Bioengineering glucose-responsive cannulas for electronics-free, automated insulin delivery

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Blood sugar is maintained by ß cells of healthy individuals within the pancreatic islets of Langerhans that secrete insulin in response to fluctuations in blood glucose. Type 1 diabetes (T1D) is an immune-mediated disease where the ß cells of a patient are destroyed. Consistent blood glucose control is therefore achieved via lifelong administration of exogenous insulin. However, insulin therapies do not prevent glycemic variability, and improper dosing of insulin can lead to severe complications. Moreover, these conventional therapies are “open-loop” given they require patients monitoring their blood glucose to determine the corresponding insulin dosages. Consequently, sustaining normoglycemia for T1D patients is very difficult and imposes a high burden of diabetes self-care. As such, there is a great interest in “closed-loop” therapies capable of mimicking dynamic ß cell function by precisely releasing insulin in response to fluctuating glucose levels in real-time with minimal burden to the patient. To address limitations of closed-loop therapies, an electronics-free method of glucose sensing and insulin infusion was engineered using biocompatible biomaterials. First, a novel one-pot solvent exchange protocol was developed to combine elastomers and hydrogels at a molecular level. The final hybrid interpenetrating network biomaterial showed robust mechanical strength and tunable permeability that can be exploited to form robust, retrievable, and implantable devices for therapeutic applications such as cell encapsulation and drug delivery. Then, the functionalization of the hybrid biomaterial with glucose-responsive properties was explored demonstrating that the material supports robust insulin delivery under physiologically relevant glucose environments in vitro. Furthermore, when implanted subcutaneously in T1D murine models both as a fully implantable ends-sealed device or as an externally refillable, transcutaneous device, the newly developed technology consistently maintained glucose levels in mice within the normal range for ~72 hours. Finally, to demonstrate the feasibility of using this biomaterial for non-invasive insulin delivery, the potential of the hybrid material as a core-shell cannula for basal and bolus insulin infusion was investigated. Collectively, this research provides a novel insulin delivery platform to improve glycemic management in a minimalistic and user-centric fashion.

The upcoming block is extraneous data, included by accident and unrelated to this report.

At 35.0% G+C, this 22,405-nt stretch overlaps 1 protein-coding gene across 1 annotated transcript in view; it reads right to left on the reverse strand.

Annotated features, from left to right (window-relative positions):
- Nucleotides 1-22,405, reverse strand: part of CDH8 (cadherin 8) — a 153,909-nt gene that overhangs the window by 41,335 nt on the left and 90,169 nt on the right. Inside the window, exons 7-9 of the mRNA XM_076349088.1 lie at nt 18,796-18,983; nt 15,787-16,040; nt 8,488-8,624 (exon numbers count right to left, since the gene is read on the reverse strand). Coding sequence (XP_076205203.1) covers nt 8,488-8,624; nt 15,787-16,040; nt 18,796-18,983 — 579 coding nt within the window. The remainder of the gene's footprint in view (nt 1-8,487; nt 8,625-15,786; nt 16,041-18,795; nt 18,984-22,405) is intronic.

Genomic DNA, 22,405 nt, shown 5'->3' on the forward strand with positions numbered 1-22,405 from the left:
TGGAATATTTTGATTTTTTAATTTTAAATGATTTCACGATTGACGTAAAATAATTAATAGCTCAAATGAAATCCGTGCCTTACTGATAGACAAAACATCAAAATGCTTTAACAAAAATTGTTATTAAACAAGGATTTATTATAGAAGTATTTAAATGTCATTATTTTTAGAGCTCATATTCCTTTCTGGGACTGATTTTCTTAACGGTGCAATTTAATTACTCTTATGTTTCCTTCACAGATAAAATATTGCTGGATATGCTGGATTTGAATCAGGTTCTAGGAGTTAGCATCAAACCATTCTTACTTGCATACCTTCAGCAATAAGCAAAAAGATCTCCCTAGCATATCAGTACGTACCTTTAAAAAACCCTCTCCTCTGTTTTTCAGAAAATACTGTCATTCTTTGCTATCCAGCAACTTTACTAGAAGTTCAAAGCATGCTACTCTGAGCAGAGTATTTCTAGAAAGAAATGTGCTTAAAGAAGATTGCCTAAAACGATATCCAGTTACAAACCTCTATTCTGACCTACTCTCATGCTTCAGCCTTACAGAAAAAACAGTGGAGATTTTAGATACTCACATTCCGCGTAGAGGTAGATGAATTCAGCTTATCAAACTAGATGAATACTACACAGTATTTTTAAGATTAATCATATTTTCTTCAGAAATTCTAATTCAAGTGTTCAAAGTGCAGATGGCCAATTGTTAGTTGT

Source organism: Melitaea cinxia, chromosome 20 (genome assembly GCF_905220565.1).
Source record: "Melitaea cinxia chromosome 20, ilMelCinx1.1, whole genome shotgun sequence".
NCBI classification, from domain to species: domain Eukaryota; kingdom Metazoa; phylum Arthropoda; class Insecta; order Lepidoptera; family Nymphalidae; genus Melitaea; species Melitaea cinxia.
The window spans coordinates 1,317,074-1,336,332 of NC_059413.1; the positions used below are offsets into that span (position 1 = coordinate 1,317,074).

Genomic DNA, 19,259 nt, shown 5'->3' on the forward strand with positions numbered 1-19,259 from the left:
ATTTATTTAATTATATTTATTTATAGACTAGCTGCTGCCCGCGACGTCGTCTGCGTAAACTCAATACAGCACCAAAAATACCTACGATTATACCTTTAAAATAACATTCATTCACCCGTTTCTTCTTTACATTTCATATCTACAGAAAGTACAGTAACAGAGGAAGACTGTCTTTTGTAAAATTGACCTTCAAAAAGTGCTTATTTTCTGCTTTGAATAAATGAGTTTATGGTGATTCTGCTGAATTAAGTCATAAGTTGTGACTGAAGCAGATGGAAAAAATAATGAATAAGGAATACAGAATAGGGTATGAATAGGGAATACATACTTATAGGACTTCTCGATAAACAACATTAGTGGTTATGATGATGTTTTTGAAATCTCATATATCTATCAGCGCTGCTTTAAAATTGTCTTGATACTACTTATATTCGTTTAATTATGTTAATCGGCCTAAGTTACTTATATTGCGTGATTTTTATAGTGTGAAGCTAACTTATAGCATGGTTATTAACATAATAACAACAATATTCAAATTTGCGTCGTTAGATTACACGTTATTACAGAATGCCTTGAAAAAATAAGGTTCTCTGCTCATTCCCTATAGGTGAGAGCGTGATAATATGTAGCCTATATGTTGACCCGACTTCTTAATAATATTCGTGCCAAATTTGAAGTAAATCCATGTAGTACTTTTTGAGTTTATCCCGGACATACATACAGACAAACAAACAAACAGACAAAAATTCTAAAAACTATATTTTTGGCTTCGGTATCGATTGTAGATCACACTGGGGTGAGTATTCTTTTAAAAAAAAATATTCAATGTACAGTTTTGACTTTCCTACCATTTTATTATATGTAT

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223 pages


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Ma, Minglin

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Putnam, David
Wang, Yadong

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Biological and Environmental Engineering

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Ph. D., Biological and Environmental Engineering

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Doctor of Philosophy

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